At 82, veteran burglar is behind bars again

Doris Thompson, in booking photo, is accused of burglarizing doctors' offices.
(Torrance Police Department)

The last time she was in court, Doris Thompson — then 80 years old — was pleading guilty to burglarizing a medical office in Torrance. Old age infirmities appeared to be catching up with her. When the judge asked her if Doris Thompson was her name, she answered, “I can’t hear you.”

The prosecutor moved closer, and Thompson moved closer. “Can you hear well now?” Judge Thomas Sokolov asked.

“Yes, I can,” Thompson answered, although the judge asked her four more times whether she could hear.

When the prosecutor asked if she were happy with the three years in prison she would receive as part of her plea agreement — instead of the 12 years she could have gotten — Thompson responded: “Oh, yes yes. More than I deserve. Yes. Thank you.”


“Just don’t come back,” Los Angeles County Deputy Dist. Atty. Paulette Paccione admonished.

“I think I’ll end up in the morgue before I come back,” Thompson replied.

She may have spoken too soon.

Now 82, Thompson — who has 25 aliases — was arrested Thursday and booked on suspicion of commercial burglary. Torrance Police Sgt. Robert Watt said the department is submitting evidence on eight burglaries to the district attorney’s office Tuesday for possible charges. Thompson is being held on $80,000 bail.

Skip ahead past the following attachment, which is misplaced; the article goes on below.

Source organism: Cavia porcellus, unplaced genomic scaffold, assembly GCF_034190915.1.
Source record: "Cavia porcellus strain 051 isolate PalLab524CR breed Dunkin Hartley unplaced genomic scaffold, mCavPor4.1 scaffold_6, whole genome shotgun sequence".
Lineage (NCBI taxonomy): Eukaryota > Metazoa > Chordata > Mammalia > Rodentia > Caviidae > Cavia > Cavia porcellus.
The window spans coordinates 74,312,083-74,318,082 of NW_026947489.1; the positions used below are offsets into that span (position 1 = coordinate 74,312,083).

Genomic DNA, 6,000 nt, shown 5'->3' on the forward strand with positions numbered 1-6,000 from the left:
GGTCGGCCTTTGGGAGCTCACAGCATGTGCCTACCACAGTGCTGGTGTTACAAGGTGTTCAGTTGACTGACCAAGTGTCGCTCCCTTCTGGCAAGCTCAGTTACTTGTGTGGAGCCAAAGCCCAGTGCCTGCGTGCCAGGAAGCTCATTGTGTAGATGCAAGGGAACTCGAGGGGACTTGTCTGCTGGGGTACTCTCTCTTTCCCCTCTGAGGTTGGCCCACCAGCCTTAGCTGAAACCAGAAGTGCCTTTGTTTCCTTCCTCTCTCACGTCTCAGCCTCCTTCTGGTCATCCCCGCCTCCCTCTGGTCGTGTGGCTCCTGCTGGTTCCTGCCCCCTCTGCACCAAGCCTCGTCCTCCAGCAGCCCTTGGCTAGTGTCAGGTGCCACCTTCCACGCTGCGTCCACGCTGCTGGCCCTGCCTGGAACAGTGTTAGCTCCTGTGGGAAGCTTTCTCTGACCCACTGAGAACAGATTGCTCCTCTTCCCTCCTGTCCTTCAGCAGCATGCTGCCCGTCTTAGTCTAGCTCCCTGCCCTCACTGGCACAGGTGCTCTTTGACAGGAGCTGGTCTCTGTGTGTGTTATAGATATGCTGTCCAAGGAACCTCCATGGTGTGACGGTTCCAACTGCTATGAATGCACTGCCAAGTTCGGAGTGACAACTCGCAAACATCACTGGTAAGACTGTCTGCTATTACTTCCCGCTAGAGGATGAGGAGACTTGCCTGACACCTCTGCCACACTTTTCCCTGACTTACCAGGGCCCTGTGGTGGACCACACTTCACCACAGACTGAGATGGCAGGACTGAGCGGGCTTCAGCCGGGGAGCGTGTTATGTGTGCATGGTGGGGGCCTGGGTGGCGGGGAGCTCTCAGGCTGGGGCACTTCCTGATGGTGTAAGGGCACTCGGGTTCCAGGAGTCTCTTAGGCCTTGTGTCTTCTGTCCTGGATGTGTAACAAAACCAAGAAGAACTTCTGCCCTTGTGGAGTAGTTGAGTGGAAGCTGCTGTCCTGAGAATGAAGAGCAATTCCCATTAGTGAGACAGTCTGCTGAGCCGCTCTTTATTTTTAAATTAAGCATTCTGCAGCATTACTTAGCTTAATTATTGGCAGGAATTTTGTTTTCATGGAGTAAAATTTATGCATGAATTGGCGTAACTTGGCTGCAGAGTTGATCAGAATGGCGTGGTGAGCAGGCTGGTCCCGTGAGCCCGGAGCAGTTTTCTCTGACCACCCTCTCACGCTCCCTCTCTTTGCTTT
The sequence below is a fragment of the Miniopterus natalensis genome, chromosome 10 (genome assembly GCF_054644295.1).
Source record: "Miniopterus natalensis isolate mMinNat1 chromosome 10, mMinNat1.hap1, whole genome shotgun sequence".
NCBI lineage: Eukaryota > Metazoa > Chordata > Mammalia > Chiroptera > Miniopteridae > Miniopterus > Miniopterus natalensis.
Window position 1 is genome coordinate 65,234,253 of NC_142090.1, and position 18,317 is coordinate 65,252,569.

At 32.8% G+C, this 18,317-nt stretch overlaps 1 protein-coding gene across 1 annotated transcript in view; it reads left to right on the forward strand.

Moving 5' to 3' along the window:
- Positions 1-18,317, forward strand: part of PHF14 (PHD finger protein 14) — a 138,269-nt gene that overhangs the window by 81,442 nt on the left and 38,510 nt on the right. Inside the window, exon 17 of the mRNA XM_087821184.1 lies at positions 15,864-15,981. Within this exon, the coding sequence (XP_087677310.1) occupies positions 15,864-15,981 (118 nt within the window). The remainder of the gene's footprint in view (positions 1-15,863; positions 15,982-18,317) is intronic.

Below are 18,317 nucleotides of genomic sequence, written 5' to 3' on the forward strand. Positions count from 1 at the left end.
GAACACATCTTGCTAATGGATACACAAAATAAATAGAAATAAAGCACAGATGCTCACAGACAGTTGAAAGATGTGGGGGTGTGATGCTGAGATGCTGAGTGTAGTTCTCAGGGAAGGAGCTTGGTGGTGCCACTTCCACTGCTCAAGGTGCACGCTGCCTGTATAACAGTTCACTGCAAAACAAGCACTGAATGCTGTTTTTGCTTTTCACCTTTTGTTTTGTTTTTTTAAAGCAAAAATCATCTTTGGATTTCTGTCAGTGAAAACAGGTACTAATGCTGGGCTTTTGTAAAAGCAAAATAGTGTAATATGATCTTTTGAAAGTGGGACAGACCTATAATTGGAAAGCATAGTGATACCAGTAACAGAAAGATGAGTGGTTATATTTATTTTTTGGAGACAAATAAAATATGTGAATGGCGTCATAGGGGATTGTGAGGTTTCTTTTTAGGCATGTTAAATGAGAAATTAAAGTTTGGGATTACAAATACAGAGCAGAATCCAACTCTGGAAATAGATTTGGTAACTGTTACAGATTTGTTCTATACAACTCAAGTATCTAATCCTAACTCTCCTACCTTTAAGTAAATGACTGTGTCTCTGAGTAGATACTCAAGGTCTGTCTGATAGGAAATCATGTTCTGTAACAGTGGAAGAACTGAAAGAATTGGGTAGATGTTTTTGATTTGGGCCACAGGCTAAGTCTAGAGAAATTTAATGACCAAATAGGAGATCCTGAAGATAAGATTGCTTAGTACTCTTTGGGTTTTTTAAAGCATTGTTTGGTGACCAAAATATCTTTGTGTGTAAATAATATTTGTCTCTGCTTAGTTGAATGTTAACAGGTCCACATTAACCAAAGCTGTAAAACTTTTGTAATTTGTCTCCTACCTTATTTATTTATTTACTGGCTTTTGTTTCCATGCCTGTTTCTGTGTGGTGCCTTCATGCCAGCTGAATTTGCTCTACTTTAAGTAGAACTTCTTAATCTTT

Watt said Thompson targeted doctors’ offices. He said she would enter an office, hide until closing and search for keys to the cash box. He said she stole about $17,000.

Thompson was arrested at an El Segundo hotel without incident, Watt said, and police found evidence linking her to the burglaries.

Watt said a detective who had dealt with Thompson identified her from a video that allegedly caught her in the act. The detective recognized her distinctive hair, which Thompson wears in a stand-on-its-end electric style similar to boxing promoter Don King.

Thompson has a 20-page rap sheet dating to 1955. Burglary appears to be her chosen career.


According to court records, Thompson has been imprisoned at least nine times for burglary in Los Angeles and Orange counties. The first time she spent time behind bars was in 1983, when she was 53, according to the records. It is not clear why they don’t go back further.

As in the current case, a security camera was Thompson’s undoing two years ago, when she was caught prying open drawers with a chisel and a screwdriver at the Children’s Medical Group in Torrance. She had hidden in a restroom until employees left.

Thompson took $400 in cash and checks, $25 worth of stamps, a device used to test children’s hearing and a plastic urine container with a total value of about $1,400.

She was recognized by a Torrance detective who remembered her from a bulletin Beverly Hills police put out a few years earlier for a similar crime.


“That’s her M.O.,” Paccione said at the time. “What she does is she goes in with her little burglar bag. She takes cash, stamps, whatever she can find.”

Although Thompson assured the court her burglarizing days were over, Paccione wasn’t so sure. “I don’t think this will stop her from doing this again,” Paccione said at the time. “She’s not really apologetic about it. This is her thing.”